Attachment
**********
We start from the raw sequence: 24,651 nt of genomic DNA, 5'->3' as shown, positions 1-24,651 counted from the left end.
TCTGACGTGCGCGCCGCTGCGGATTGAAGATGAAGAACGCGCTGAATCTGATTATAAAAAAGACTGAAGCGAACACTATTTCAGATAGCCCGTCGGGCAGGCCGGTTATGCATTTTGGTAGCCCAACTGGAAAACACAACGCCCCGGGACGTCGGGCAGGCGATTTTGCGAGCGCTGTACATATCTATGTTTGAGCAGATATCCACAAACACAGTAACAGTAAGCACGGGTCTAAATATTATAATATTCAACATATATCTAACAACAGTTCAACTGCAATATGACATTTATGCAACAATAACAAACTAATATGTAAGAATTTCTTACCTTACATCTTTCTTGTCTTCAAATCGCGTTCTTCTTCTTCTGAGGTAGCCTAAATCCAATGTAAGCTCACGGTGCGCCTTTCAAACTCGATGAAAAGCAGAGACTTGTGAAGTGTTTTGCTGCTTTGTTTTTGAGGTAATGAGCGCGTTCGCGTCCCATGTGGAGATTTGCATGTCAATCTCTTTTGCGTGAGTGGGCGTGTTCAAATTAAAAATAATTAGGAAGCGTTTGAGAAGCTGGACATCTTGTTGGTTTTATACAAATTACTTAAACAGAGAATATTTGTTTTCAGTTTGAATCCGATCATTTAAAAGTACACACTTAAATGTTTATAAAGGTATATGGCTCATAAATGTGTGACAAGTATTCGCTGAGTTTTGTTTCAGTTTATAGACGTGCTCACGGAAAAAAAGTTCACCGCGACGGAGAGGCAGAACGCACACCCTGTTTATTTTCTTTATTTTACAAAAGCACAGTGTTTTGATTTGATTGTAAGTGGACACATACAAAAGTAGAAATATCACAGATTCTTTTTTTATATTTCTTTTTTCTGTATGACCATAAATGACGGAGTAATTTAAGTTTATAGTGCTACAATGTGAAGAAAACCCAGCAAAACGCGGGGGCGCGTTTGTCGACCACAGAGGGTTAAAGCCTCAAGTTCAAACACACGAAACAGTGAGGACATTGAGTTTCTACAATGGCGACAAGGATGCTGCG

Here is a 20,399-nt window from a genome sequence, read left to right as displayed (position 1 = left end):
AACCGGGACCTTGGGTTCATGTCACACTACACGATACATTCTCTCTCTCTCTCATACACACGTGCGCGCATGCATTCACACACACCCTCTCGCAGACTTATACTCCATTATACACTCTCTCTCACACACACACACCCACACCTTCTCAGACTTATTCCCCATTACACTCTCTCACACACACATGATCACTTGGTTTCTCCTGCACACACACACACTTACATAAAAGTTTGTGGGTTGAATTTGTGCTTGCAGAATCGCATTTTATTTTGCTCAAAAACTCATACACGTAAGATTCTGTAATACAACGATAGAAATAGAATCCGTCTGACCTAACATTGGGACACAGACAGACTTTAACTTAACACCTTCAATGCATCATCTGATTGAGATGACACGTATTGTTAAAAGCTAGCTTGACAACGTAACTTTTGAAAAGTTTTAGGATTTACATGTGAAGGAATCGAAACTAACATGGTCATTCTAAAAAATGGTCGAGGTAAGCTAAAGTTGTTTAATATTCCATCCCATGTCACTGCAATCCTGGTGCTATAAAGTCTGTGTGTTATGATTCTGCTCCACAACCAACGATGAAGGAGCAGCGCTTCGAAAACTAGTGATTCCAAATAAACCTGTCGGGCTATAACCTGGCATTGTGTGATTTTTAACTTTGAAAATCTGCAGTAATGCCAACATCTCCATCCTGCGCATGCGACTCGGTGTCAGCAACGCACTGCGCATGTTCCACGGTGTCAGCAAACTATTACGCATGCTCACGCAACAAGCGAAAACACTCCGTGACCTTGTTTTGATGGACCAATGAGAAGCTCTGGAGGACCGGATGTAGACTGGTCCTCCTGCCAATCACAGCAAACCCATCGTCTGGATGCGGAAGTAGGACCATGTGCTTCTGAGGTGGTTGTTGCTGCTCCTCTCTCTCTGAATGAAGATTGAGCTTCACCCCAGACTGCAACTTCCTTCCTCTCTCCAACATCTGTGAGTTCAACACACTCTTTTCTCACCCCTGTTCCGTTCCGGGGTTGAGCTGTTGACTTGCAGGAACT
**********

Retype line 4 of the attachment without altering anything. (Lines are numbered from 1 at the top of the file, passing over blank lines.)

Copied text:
AACCGGGACCTTGGGTTCATGTCACACTACACGATACATTCTCTCTCTCTCTCATACACACGTGCGCGCATGCATTCACACACACCCTCTCGCAGACTTATACTCCATTATACACTCTCTCTCACACACACACACCCACACCTTCTCAGACTTATTCCCCATTACACTCTCTCACACACACATGATCACTTGGTTTCTCCTGCACACACACACACTTACATAAAAGTTTGTGGGTTGAATTTGTGCTTGCAGAATCGCATTTTATTTTGCTCAAAAACTCATACACGTAAGATTCTGTAATACAACGATAGAAATAGAATCCGTCTGACCTAACATTGGGACACAGACAGACTTTAACTTAACACCTTCAATGCATCATCTGATTGAGATGACACGTATTGTTAAAAGCTAGCTTGACAACGTAACTTTTGAAAAGTTTTAGGATTTACATGTGAAGGAATCGAAACTAACATGGTCATTCTAAAAAATGGTCGAGGTAAGCTAAAGTTGTTTAATATTCCATCCCATGTCACTGCAATCCTGGTGCTATAAAGTCTGTGTGTTATGATTCTGCTCCACAACCAACGATGAAGGAGCAGCGCTTCGAAAACTAGTGATTCCAAATAAACCTGTCGGGCTATAACCTGGCATTGTGTGATTTTTAACTTTGAAAATCTGCAGTAATGCCAACATCTCCATCCTGCGCATGCGACTCGGTGTCAGCAACGCACTGCGCATGTTCCACGGTGTCAGCAAACTATTACGCATGCTCACGCAACAAGCGAAAACACTCCGTGACCTTGTTTTGATGGACCAATGAGAAGCTCTGGAGGACCGGATGTAGACTGGTCCTCCTGCCAATCACAGCAAACCCATCGTCTGGATGCGGAAGTAGGACCATGTGCTTCTGAGGTGGTTGTTGCTGCTCCTCTCTCTCTGAATGAAGATTGAGCTTCACCCCAGACTGCAACTTCCTTCCTCTCTCCAACATCTGTGAGTTCAACACACTCTTTTCTCACCCCTGTTCCGTTCCGGGGTTGAGCTGTTGACTTGCAGGAACT